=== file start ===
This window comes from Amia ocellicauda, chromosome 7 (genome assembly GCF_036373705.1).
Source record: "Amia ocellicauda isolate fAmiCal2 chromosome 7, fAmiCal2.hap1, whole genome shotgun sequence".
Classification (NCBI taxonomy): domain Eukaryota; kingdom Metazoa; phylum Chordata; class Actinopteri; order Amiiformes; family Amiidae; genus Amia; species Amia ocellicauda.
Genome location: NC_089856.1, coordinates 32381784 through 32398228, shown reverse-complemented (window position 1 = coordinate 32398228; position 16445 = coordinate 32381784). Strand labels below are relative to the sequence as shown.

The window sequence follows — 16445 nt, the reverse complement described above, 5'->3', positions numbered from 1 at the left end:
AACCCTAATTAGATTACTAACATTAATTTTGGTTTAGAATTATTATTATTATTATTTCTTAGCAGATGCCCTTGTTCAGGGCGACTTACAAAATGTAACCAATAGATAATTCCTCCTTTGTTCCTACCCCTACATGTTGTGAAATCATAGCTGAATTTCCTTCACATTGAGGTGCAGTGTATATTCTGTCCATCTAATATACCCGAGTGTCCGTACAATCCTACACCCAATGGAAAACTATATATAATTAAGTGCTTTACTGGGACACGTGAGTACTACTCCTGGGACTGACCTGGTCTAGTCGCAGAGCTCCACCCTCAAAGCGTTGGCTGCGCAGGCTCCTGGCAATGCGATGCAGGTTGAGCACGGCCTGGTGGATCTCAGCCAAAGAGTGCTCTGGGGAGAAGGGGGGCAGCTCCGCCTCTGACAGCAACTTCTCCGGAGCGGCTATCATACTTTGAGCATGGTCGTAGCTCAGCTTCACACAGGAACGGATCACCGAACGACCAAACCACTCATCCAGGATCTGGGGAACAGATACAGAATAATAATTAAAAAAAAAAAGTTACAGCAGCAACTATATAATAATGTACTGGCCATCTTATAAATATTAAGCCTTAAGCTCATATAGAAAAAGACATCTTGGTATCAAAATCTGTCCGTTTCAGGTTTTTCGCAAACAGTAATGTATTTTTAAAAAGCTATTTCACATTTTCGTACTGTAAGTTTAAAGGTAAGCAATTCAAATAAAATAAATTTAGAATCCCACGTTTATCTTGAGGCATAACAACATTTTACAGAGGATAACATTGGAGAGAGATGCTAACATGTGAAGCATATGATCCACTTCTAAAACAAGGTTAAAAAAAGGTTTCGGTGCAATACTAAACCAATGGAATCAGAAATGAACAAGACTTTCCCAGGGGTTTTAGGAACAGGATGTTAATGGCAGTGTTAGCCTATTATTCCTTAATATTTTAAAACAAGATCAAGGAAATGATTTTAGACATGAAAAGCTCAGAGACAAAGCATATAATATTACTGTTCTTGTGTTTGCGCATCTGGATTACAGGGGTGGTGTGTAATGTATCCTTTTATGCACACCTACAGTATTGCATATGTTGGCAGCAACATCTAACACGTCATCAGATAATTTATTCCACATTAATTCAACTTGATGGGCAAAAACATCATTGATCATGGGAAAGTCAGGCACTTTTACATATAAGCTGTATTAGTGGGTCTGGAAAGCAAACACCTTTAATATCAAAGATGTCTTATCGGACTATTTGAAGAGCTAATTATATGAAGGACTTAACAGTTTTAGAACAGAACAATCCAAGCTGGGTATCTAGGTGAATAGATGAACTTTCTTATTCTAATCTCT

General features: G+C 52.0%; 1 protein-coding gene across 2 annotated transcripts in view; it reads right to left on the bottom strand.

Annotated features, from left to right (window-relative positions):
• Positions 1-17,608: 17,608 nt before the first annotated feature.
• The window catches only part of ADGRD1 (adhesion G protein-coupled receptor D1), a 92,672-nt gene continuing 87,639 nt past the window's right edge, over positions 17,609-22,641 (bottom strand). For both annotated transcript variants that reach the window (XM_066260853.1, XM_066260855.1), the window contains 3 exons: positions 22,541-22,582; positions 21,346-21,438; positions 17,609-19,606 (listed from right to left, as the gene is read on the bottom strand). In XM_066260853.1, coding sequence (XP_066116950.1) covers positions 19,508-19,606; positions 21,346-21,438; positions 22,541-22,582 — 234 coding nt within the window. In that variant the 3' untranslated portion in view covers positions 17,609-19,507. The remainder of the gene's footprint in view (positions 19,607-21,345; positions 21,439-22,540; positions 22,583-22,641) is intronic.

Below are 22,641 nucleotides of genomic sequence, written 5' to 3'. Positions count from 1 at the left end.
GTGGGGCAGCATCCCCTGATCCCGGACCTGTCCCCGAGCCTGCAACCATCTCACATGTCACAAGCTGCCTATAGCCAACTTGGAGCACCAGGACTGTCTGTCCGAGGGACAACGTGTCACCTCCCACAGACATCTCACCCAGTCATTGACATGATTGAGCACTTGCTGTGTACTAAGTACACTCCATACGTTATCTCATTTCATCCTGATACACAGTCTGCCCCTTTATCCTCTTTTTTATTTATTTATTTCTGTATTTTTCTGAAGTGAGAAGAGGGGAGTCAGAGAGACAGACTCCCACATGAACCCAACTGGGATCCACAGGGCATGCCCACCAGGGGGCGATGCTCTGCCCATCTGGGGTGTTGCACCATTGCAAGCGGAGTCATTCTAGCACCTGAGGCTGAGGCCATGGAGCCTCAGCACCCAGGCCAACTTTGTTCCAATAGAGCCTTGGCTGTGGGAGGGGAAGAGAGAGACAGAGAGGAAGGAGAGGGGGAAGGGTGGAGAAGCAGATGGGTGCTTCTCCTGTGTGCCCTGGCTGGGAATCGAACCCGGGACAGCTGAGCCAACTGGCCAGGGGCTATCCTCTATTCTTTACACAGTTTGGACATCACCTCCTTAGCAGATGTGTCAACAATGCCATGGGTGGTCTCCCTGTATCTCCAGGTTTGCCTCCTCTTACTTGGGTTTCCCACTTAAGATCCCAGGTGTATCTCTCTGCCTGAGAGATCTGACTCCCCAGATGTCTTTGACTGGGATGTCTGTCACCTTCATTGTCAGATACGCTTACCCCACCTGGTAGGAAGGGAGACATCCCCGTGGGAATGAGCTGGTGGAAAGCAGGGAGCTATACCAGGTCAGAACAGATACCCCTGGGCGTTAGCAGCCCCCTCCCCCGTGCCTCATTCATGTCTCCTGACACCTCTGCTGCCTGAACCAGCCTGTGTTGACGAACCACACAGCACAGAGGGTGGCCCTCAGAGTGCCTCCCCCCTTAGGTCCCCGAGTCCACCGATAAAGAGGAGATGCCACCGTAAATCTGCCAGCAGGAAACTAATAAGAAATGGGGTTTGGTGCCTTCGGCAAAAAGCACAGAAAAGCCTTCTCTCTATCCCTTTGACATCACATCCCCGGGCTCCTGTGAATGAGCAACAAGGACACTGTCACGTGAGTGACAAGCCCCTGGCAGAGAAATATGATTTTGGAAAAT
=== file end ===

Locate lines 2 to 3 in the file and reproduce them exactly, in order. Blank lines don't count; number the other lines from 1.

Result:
Source record: "Amia ocellicauda isolate fAmiCal2 chromosome 7, fAmiCal2.hap1, whole genome shotgun sequence".
Classification (NCBI taxonomy): domain Eukaryota; kingdom Metazoa; phylum Chordata; class Actinopteri; order Amiiformes; family Amiidae; genus Amia; species Amia ocellicauda.